TONEARM TROUBLE?

A skipping stylus or a dodgy wheel? We teach you how to test and balance your tonearm.

TONEARM TROUBLE?

A skipping stylus or a dodgy wheel? We teach you how to test and balance your tonearm.

As part of our new series of technical guides and insight we have invited Neil Macey to take us through the ins and outs of turntable technology. Having collected a wealth of experience in audio and music technology he has now very kindly offered to share some insight into the do's and don'ts surrounding the wheels of steel...


This is a useful test to carry out if you’re shopping for a used turntable or having trouble with a skipping stylus.

The tonearm of a record player is a very delicate piece of precision engineering which is easily damaged and can be very expensive to replace. Use this quick and easy test to establish if yours is working correctly. Read on or watch the video below...

Step by step Guide

1. Either remove the stylus from the cartridge or attach the stylus guard. Leave the cartridge / headshell in place

2. Set the anti-skate to zero

3. Lower the arm lift fully so that the arm is not resting on it

4. While carefully holding the finger lift at the headshell / cartridge end of the tonearm with one hand, use the other hand to move / rotate the counterweight until you find the floating / zero balance point of the arm. This means that, with the arm lift fully down, when you let go of the tonearm it stays balanced and parallel with the platter or body of the turntable. It does not tilt backwards so that the cartridge points up at the ceiling and it does not drop down so that the cartridge touches the platter or turntable body.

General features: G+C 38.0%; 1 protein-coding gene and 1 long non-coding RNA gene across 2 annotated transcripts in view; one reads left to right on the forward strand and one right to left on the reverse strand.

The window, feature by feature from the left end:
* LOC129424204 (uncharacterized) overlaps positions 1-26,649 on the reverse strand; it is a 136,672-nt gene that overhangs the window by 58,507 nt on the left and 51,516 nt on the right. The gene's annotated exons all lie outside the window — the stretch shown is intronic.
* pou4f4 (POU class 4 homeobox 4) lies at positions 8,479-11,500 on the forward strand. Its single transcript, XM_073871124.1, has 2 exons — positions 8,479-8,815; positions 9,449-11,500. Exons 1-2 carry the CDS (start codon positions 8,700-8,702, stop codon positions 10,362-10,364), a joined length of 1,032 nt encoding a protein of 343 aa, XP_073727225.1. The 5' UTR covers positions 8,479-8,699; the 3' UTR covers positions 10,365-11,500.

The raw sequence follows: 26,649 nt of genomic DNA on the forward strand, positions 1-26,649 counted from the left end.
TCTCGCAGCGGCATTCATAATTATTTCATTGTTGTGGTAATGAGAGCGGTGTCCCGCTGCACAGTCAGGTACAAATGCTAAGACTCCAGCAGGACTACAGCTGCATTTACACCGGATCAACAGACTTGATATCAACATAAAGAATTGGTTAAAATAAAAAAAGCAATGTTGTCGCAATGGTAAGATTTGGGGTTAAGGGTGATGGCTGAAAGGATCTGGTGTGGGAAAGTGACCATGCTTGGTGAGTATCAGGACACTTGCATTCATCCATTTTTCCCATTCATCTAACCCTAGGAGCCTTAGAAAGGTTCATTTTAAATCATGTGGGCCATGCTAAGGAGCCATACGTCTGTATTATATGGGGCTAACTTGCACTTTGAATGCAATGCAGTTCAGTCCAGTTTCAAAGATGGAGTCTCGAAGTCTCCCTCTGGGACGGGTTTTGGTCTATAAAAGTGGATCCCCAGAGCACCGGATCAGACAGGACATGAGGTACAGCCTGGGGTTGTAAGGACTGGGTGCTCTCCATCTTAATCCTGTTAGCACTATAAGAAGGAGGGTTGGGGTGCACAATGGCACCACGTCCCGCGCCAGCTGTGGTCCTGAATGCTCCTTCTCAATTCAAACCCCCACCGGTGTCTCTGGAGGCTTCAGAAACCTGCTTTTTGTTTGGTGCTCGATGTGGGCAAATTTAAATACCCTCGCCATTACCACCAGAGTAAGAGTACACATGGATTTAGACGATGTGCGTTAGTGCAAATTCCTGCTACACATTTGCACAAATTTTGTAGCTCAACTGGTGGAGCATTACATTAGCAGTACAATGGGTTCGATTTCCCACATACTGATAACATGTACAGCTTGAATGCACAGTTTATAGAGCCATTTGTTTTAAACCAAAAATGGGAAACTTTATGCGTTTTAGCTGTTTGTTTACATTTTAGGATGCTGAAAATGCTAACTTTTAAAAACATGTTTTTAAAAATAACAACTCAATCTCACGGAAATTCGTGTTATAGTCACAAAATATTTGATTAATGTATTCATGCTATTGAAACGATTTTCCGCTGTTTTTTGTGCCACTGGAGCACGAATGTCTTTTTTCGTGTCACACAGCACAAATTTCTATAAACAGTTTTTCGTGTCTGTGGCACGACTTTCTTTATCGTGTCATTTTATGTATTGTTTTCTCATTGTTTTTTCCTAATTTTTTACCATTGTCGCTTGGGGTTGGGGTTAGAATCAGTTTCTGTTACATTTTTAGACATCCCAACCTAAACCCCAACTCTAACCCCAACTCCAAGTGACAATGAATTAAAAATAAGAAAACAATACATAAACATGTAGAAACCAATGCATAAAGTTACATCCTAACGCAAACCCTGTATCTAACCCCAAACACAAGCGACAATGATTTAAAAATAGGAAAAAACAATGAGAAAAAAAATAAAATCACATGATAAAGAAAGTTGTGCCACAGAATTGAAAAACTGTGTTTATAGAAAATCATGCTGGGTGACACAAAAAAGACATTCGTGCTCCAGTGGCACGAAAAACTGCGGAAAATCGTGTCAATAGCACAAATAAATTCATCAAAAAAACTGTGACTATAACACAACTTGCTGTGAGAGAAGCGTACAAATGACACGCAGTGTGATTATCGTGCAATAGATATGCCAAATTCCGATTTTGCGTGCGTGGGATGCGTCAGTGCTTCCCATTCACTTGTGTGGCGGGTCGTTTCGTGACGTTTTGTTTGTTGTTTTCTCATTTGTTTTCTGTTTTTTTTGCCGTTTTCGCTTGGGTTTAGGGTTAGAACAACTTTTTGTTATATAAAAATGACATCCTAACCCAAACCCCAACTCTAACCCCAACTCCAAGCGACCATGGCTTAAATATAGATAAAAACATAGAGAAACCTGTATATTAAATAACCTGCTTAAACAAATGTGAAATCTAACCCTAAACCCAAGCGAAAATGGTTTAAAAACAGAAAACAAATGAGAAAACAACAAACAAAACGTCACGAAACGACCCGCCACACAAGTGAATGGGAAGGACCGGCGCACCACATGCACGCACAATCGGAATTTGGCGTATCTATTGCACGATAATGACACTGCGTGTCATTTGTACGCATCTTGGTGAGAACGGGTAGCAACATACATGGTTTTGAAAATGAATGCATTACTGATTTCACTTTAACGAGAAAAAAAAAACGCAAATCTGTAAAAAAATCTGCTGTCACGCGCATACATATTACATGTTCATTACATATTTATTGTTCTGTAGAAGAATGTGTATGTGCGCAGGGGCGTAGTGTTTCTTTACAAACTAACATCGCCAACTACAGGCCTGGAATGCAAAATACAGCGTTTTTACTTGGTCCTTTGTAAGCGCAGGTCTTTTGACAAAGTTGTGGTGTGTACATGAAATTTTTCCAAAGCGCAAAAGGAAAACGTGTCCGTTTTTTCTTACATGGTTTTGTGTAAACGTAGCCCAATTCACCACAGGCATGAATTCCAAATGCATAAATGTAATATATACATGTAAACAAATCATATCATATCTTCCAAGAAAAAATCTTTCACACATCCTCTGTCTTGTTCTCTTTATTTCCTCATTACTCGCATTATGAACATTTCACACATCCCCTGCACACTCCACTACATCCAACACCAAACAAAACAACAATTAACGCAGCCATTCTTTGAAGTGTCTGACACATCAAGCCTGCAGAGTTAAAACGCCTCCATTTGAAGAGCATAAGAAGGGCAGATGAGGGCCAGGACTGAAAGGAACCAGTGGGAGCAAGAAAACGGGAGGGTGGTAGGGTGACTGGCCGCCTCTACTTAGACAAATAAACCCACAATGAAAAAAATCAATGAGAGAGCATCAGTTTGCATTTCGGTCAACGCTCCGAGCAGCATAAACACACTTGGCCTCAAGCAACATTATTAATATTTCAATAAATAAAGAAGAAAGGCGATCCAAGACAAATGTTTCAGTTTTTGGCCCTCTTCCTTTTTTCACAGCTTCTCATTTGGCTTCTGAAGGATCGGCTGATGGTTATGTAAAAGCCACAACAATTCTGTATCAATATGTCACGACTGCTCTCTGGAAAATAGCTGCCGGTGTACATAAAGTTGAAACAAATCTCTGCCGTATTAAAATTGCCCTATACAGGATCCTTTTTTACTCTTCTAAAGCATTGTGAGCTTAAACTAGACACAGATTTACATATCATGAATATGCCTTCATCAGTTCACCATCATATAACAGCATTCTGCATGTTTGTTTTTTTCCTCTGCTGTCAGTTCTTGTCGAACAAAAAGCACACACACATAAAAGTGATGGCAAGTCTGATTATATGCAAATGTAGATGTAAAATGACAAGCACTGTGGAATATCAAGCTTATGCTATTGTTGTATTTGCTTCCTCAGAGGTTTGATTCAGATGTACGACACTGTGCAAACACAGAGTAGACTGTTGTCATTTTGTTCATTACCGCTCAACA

5. With the arm now balanced you should be able to blow it very very gently or give it the slightest tiny little tap with your finger from the side and it should move slowly and smoothly to the centre of the platter, hit the centre stop and bounce back again to the arm rest. Watch carefully for notches in the movement. It should not stop or pause or appear to have hit an invisible obstacle. It should not take any force to make it move; just a gentle short single blow of air should be enough to move it all the way there and back again if the bearings are in good condition. 

If the arm stops suddenly, has notches in its movement or appears stiff and requires constant blowing to get it to the centre then your lateral bearings are worn or damaged. Repairing this is absolutely not something you should attempt yourself. Save yourself a lot of time, money and frustration and take your turntable to a reputable technician or service centre.  


Volume Unit is a new turntable servicing business operating out of Ransom Note Records in Forest Gate, appointments and bookings are now available. More information can be found HERE

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